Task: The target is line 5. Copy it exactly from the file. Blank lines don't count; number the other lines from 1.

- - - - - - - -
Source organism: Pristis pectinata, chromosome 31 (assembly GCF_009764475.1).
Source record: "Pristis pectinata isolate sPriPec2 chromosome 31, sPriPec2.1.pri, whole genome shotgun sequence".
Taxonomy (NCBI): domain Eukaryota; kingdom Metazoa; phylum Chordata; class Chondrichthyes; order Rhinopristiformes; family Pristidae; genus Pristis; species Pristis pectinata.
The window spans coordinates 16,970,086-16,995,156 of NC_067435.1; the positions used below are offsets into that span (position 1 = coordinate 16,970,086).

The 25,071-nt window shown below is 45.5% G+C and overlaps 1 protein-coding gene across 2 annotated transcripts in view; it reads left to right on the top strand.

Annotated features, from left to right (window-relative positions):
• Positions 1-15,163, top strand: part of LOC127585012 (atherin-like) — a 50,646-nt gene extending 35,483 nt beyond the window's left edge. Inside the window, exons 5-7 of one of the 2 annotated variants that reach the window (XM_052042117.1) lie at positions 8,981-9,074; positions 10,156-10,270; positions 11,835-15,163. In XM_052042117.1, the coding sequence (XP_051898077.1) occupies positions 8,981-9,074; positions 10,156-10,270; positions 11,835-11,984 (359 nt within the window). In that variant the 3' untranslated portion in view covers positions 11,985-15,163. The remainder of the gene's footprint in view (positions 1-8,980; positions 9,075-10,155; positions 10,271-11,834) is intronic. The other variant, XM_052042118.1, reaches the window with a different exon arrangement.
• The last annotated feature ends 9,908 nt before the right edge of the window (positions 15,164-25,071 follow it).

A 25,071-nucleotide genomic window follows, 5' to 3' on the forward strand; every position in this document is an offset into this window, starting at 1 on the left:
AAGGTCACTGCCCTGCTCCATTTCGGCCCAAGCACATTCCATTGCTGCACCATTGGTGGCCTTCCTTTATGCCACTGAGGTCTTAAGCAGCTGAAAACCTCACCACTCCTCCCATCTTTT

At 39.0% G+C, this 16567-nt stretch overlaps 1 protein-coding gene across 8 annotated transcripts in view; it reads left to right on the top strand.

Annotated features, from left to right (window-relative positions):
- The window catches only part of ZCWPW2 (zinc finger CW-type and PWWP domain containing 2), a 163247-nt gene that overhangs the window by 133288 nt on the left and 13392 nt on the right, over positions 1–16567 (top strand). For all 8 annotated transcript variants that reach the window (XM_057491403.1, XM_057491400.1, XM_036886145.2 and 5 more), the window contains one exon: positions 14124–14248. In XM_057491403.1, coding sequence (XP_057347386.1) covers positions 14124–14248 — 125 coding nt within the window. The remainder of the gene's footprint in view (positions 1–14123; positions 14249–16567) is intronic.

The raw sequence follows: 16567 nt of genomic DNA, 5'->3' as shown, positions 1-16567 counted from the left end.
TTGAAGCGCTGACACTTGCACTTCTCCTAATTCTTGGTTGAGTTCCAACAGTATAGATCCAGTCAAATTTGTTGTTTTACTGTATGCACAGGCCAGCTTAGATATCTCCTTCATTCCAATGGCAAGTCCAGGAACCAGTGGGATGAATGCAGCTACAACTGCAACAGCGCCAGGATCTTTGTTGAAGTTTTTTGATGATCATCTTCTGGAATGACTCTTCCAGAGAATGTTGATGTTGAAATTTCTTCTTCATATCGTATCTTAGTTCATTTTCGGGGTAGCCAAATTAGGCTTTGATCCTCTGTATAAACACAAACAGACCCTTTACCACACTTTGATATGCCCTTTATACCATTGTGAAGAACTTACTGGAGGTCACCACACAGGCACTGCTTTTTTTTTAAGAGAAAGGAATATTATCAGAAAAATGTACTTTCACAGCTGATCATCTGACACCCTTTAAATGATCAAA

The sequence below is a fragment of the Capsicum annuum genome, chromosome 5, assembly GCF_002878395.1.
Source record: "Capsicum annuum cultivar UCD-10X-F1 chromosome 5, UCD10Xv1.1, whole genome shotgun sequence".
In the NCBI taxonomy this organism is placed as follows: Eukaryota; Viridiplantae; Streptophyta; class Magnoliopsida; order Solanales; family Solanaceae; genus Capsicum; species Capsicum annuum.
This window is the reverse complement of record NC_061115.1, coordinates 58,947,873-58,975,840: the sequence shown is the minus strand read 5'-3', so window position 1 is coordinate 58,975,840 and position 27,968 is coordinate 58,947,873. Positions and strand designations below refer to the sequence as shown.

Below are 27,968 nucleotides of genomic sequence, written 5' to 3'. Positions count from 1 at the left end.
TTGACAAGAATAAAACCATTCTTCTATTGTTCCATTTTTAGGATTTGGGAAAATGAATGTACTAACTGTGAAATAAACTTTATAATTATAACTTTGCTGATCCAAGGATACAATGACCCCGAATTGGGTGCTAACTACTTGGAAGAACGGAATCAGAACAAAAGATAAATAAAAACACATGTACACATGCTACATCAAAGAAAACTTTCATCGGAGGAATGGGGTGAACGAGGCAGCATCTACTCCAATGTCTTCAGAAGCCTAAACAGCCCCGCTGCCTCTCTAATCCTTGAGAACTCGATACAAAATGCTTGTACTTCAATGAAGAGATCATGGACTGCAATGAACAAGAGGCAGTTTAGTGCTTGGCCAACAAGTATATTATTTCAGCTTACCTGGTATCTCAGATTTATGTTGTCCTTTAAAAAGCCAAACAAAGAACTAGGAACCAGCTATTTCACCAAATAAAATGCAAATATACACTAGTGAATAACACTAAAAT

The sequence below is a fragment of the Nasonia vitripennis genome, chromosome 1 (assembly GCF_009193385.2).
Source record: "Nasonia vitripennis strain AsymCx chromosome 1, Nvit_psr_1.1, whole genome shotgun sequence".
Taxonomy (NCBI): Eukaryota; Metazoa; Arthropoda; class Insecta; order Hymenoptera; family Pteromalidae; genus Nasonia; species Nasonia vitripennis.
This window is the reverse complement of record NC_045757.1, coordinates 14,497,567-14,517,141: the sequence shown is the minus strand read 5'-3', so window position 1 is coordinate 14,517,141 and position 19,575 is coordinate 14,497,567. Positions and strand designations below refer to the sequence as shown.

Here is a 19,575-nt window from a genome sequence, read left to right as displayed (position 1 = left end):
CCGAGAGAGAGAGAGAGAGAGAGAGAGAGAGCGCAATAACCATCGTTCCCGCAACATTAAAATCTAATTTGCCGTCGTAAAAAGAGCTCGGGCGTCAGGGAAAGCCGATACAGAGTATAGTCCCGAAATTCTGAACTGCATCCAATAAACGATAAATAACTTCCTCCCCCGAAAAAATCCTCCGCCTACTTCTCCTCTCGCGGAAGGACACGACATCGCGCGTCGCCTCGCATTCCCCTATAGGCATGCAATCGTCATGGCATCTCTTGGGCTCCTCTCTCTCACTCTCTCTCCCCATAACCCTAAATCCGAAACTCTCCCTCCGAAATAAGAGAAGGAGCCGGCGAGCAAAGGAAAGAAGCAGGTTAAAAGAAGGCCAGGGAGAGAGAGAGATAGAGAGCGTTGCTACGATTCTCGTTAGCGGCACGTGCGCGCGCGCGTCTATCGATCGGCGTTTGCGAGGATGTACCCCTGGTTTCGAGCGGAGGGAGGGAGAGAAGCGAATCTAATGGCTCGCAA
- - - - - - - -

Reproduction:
The 25,071-nt window shown below is 45.5% G+C and overlaps 1 protein-coding gene across 2 annotated transcripts in view; it reads left to right on the top strand.